Skype. It’s an app that's installed on millions of devices and yet it still struggles to show an un-pixelated face. To help you get the most out of it – whether you want better call quality, or simply to save battery life – we have some top tips and tricks for you to make use of.
Skype and Wi-Fi internet sometimes don't gel; connections drop, faces go fuzzy, and audio cuts out. One way to get better quality is to try using Skype with your mobile data. If you have a high-speed LTE connection, these calls will often run smoother than on Wi-Fi (especially if you're in a shared apartment and your roommates are trying to catch up on Orange Is The New Black).
You can see if you have an LTE connection by enabling your mobile data and looking at your notification bar. If it says LTE, then you're good to go.
Success with your mobile data connection will depend on the LTE coverage in your area. What's more, using mobile data is, perhaps, best reserved for voice calling, as video calls may require a high volume of data: if you don't have it to spare, stick to Wi-Fi.
The next step, though it sounds counterintuitive, is to reduce the video quality. Now, I know I said these tips would provide better call quality, but the truth is that sometimes lowering the video resolution will improve the overall quality of the connection (less 'lag', better audio, etc).
To do this, go to the Skype app and tap the hamburger (three lines) menu at the top-left of the landing page, the sidebar will open and then you will find the settings (cog) option at the bottom of the panel. If you scroll down the list you will see video quality appear. It defaults to high, but you can try setting it to low. Less data transfer means there's a higher likelihood that your Wi-Fi or mobile internet will be able to handle it.
Finally, try not to move your device around. This matters less if you're connected to LTE, but when you’re using Wi-Fi at home, it could have a dramatic effect. Home Wi-Fi routers generally have a fairly short range that can be easily interfered with. If you're walking around, there are greater fluctuations in the signal transfer.
How to limit the Skype data usage
Android has a native “restrict background data” setting, which you can use to stop Skype taking up too much of your data when you're not using it. This is currently found when you go to Settings > Apps > Skype > Data usage. On the following page, try ticking the “restrict background data” box.
This will limit how much data Skype uses in the background. When using the app in the foreground it will function the same as ever, and messages will still be received when you're not using the app. However, calls won't be received when you're outside of the app and using mobile data, and other aspects of the experience may be affected. You've been warned.
Skype’s background data consumption, however, is relatively low – my device has never displayed more than 4 MB of background data consumed per month (and it’s an app I use for calls every week).
Skype has its own settings for data usage, too. If you go to the Skype app's settings menu (the route to which is described in the section above), you can limit how Mojis are downloaded, for example. Choosing Wi-Fi only will consume less mobile data, though here again the amount will likely be insignificant – unless you’re being bombarded by Skype Mojis every day.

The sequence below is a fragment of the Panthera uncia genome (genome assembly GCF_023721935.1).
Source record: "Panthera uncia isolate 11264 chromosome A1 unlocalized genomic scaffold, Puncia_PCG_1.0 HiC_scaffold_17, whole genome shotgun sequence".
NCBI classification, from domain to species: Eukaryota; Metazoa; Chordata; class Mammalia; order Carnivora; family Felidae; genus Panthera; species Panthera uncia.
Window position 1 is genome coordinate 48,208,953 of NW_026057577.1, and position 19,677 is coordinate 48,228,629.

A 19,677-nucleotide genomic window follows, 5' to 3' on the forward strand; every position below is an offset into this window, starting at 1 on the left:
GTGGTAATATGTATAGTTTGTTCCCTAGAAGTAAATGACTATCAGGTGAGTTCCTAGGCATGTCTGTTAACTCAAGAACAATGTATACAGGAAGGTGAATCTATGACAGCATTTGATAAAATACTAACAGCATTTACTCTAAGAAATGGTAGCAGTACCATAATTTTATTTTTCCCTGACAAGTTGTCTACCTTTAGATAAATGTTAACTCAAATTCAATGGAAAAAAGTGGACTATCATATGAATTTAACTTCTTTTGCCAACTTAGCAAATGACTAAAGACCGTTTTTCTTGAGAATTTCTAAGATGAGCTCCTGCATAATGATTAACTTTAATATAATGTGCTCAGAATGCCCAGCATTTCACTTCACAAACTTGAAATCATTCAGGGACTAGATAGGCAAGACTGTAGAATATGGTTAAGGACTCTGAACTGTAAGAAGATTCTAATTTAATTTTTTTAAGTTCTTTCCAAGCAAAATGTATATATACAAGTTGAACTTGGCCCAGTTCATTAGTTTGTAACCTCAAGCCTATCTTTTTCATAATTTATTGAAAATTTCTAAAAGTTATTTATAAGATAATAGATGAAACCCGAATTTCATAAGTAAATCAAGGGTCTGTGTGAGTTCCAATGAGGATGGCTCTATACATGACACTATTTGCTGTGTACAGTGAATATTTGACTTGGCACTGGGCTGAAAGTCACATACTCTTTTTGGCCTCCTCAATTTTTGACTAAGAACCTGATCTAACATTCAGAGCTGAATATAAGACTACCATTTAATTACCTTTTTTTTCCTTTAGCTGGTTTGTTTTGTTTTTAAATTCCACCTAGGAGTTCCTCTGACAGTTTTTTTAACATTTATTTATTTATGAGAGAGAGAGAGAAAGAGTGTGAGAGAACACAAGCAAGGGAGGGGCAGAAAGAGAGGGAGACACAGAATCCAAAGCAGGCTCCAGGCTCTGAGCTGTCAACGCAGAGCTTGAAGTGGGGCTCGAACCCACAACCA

More useful, perhaps, is the video quality option further down. As described above, this could improve the overall stability of the call, but it will also reduce the data consumed when it is set from high to low.
To take things a step further, you can Sign Out via the settings menu. It’s obvious, but Skype is one of the rare messaging apps that you can disconnect from. If you only use it for calls, just sign in when you want to make one.
How to reduce Skype battery usage
To reduce Skype’s battery usage there are a few things you can do. The first is to make use of voice calls instead of video calls. To do this you simply use the phone button rather than the camera button when making a call.
If you're already connected to a video call, tap the blue camera button to turn off your camera. Next, tap the audio button to change the audio playback from the speaker to the earpiece and you can then use your phone like on a normal call.
If you do want to make a video call, try turning your display brightness down. If you're taking part in a lengthy video chat, where your display is active the whole time, reducing the brightness could make a big difference to the overall battery life consumed.
Remember to keep your Skype app up-to-date also. This is more important than ever with apps which demand a lot of resources and it's easy to quickly check if you have the latest version in the Play Store: if you go to the Skype page and it says "Update" instead of "Open", you know there is an update available.
Skype provides a quick and easy way to send video messages but it’s not a feature many people are aware of. Tap the Plus sign on the bottom right of the main Skype page and an options wheel will spring up. From there, tap the top-right image – the chat bubble with a camera inside – to be taken to the video message feature.
Now, you will be able to record a video with the front or rear camera, and even add some (pretty awful) effects. Just hit the red record button at the bottom to begin and tap it again when you’re done.
After that, tap the blue paper airplane symbol and you will be brought to your contacts list where you can select the contact who you wish to send the video to.
How to access hidden emoticons
If you’re a fan of emoticons (who isn’t!) Skype has a whole bunch of them for you to enjoy. Better still, it even has a secret trove of them that you won’t find in the regular list. To access these, you need to send a message with a specific word typed inside brackets. Here’s a few you can try out right now: